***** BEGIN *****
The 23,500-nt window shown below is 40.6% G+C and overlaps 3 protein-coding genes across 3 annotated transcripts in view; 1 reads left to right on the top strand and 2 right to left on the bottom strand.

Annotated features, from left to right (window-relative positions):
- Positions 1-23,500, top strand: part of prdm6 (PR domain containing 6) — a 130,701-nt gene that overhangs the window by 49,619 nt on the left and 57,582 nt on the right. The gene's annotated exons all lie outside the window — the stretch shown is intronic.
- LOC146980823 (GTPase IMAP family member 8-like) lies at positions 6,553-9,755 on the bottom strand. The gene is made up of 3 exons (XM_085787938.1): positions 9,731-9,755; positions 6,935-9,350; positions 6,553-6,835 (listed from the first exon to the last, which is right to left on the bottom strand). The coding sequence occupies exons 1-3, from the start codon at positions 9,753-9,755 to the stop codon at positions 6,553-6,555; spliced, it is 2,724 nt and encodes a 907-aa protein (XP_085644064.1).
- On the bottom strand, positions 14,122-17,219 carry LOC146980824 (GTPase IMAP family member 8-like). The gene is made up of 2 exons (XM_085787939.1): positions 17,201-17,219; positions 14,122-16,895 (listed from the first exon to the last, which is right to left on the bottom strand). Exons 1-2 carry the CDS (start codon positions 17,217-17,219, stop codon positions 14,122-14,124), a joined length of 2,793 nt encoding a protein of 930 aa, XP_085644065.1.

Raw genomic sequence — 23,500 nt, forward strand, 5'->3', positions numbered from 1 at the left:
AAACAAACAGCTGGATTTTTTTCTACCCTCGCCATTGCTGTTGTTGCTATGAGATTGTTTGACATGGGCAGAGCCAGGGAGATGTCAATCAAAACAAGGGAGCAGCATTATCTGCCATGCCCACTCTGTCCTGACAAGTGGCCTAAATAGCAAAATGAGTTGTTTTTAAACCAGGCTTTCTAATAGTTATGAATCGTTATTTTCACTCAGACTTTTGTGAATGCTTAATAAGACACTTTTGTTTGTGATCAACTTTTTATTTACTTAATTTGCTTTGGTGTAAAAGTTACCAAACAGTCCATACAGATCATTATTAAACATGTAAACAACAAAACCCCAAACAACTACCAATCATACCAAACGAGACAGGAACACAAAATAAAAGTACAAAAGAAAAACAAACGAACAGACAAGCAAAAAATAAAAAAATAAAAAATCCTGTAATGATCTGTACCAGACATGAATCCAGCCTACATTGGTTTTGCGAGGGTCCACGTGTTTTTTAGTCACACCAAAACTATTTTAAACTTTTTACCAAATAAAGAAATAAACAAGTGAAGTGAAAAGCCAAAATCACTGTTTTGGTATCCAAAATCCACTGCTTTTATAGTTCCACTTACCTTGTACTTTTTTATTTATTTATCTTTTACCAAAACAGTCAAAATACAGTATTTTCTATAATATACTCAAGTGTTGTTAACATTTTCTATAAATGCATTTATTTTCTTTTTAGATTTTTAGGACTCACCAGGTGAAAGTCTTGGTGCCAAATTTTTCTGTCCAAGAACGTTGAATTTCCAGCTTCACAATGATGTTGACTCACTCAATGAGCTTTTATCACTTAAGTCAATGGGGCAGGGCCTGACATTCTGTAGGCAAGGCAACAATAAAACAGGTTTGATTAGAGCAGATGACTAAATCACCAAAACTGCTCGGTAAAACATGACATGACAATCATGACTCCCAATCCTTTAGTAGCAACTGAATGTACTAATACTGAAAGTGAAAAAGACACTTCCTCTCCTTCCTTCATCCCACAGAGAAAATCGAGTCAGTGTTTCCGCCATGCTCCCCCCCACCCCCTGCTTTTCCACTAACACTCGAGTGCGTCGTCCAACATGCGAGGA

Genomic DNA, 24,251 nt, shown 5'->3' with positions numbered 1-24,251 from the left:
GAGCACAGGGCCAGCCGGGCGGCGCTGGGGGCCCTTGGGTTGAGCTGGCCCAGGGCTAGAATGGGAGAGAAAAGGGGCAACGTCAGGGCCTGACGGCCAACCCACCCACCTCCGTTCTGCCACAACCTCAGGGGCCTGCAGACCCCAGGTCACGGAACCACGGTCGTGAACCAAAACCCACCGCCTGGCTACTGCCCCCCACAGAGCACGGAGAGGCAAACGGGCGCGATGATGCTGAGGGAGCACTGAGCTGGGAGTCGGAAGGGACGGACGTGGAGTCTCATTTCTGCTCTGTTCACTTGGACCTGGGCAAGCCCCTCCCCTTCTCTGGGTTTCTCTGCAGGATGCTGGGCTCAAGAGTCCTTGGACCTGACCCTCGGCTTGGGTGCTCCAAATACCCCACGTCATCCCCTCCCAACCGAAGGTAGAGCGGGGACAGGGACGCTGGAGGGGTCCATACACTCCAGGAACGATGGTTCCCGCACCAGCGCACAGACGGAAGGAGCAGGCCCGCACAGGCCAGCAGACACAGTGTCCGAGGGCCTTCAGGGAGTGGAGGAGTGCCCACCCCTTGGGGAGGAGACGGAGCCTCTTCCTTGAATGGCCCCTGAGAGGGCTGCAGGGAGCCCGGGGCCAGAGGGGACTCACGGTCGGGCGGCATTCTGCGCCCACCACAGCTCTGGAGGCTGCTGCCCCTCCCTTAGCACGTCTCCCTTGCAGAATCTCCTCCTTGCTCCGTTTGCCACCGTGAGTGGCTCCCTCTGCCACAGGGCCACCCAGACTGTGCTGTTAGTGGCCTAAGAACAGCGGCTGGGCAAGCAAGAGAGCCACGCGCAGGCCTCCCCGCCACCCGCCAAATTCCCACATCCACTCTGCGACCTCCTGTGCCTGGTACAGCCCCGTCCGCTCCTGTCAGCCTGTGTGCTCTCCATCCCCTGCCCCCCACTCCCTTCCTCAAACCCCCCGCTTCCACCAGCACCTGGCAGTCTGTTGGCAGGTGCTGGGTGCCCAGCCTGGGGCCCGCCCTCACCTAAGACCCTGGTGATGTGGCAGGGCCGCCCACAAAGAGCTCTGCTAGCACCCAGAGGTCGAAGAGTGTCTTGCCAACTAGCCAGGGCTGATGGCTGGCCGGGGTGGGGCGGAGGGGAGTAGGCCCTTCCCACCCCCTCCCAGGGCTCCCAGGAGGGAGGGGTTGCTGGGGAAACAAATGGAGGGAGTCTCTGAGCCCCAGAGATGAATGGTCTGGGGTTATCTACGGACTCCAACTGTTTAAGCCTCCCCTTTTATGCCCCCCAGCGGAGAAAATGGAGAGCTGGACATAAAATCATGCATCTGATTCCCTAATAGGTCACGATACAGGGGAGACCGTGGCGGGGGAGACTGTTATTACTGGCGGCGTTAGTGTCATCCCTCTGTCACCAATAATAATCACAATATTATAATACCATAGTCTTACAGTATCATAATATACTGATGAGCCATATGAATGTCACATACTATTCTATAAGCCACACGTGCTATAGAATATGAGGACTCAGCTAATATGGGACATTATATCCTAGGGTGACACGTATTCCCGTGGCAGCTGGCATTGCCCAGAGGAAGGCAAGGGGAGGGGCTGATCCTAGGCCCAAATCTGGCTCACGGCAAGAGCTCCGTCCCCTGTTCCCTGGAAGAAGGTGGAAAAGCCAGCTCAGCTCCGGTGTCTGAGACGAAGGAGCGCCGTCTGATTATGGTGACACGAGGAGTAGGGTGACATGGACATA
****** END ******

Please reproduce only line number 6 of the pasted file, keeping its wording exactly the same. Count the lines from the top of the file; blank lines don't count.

Raw genomic sequence — 23,500 nt, forward strand, 5'->3', positions numbered from 1 at the left: